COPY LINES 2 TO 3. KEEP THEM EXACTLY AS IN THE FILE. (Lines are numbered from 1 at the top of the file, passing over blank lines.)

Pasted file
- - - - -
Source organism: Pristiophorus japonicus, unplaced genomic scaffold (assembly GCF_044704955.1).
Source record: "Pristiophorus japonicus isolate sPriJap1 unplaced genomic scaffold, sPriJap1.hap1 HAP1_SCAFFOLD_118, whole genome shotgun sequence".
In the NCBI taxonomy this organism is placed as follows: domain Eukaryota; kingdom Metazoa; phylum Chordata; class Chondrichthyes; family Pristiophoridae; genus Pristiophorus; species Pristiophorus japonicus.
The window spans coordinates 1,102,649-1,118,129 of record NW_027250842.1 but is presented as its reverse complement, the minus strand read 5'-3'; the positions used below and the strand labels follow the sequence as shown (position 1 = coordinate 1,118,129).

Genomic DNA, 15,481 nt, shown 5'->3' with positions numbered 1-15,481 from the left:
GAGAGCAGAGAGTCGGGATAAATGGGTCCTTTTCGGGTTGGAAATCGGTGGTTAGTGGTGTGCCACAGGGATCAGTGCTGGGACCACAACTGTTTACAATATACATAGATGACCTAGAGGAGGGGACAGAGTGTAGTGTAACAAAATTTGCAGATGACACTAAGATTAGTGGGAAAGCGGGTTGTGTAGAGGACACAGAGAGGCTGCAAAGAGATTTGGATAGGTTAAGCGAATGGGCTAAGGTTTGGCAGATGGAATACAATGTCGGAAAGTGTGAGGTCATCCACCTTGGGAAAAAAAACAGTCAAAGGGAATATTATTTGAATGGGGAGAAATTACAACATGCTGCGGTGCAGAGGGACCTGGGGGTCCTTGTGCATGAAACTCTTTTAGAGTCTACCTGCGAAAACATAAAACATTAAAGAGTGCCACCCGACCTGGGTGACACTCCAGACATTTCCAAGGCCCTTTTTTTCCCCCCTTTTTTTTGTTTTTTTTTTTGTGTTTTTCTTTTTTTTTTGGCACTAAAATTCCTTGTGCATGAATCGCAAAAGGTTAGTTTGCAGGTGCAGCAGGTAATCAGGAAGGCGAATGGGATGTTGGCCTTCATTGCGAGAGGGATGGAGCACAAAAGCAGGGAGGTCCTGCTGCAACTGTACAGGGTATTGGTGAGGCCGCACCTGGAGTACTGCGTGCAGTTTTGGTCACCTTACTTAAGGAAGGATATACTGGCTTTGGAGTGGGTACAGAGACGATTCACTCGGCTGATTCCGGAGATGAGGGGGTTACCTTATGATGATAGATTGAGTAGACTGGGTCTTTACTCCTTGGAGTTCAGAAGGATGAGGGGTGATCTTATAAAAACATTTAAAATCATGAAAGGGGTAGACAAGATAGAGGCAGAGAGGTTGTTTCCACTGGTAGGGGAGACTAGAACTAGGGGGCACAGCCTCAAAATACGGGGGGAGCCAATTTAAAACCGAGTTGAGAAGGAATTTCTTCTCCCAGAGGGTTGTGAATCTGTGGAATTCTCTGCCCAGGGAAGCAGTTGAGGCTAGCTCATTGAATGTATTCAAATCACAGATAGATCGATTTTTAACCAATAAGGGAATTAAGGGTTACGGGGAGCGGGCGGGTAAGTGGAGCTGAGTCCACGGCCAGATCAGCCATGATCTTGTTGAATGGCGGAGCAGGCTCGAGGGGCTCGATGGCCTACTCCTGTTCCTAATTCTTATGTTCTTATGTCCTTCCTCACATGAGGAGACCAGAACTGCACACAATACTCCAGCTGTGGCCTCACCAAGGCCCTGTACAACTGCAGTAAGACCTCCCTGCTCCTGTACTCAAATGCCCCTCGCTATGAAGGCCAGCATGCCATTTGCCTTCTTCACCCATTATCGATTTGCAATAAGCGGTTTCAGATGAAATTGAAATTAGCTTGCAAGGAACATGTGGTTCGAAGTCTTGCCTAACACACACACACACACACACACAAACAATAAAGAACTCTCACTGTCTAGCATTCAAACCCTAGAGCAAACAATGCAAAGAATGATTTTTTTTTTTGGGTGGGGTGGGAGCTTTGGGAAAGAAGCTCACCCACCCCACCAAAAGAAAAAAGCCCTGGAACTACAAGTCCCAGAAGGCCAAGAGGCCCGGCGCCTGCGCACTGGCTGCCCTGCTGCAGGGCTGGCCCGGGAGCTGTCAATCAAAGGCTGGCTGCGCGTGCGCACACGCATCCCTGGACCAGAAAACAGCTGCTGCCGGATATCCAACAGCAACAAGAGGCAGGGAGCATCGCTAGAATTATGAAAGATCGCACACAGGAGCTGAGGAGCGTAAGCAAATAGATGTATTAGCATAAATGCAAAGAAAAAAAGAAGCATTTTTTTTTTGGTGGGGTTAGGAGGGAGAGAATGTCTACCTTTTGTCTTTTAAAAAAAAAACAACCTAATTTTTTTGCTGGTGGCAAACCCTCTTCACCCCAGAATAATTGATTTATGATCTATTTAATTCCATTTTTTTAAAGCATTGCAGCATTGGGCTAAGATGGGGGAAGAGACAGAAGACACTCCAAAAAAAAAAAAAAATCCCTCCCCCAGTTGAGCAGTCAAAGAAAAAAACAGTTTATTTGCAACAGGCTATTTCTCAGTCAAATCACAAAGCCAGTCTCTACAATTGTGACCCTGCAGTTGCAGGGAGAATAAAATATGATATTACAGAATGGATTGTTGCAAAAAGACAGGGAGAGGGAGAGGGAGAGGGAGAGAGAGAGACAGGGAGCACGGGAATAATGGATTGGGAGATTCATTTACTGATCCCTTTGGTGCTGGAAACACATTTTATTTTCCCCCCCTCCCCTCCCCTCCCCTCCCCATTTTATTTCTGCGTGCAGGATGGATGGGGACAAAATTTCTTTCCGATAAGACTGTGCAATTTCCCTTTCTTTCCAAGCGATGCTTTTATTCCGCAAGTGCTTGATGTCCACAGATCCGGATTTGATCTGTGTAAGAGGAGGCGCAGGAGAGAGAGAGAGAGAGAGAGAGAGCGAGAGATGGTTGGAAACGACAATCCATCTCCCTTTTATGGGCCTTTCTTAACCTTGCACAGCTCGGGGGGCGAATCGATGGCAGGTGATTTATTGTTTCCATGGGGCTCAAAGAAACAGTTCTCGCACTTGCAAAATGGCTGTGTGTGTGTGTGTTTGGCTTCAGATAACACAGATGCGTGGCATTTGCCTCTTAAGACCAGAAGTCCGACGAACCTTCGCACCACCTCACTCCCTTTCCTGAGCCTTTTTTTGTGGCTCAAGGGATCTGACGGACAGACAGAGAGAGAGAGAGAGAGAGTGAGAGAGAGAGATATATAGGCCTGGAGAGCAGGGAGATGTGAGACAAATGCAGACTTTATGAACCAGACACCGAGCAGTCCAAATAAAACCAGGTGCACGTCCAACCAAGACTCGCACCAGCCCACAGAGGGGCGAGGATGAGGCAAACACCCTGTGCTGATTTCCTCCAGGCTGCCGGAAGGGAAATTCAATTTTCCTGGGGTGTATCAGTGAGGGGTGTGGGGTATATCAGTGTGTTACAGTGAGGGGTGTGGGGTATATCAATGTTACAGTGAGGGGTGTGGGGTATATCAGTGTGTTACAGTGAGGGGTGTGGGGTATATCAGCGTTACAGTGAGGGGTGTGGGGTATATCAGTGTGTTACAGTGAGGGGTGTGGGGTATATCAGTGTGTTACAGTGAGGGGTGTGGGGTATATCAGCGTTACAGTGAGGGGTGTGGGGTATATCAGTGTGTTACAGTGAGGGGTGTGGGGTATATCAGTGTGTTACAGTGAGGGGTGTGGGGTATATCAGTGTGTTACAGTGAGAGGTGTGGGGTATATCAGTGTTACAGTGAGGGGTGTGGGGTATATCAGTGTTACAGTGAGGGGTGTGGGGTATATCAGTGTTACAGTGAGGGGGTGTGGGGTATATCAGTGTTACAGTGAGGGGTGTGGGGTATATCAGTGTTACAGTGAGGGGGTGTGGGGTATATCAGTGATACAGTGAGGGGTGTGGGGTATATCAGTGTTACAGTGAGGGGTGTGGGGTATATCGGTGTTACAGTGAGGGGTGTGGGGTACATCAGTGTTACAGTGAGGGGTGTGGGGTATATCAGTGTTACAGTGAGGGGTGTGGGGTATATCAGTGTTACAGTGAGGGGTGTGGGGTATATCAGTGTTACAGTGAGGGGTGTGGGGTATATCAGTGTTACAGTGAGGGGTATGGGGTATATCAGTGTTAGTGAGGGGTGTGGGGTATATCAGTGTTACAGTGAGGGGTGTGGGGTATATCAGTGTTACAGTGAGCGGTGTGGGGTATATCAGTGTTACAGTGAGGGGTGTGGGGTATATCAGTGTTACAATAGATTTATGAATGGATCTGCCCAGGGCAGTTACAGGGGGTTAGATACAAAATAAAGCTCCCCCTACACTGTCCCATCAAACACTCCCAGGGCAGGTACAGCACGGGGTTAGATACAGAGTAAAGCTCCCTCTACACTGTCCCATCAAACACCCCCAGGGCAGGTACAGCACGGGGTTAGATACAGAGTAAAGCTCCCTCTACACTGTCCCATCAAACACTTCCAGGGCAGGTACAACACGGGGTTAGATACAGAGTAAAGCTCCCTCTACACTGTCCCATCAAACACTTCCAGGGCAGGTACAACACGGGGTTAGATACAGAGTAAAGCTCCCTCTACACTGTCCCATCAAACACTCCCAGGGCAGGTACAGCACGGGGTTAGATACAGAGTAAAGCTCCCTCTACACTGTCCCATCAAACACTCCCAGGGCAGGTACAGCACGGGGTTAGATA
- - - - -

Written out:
Source record: "Pristiophorus japonicus isolate sPriJap1 unplaced genomic scaffold, sPriJap1.hap1 HAP1_SCAFFOLD_118, whole genome shotgun sequence".
In the NCBI taxonomy this organism is placed as follows: domain Eukaryota; kingdom Metazoa; phylum Chordata; class Chondrichthyes; family Pristiophoridae; genus Pristiophorus; species Pristiophorus japonicus.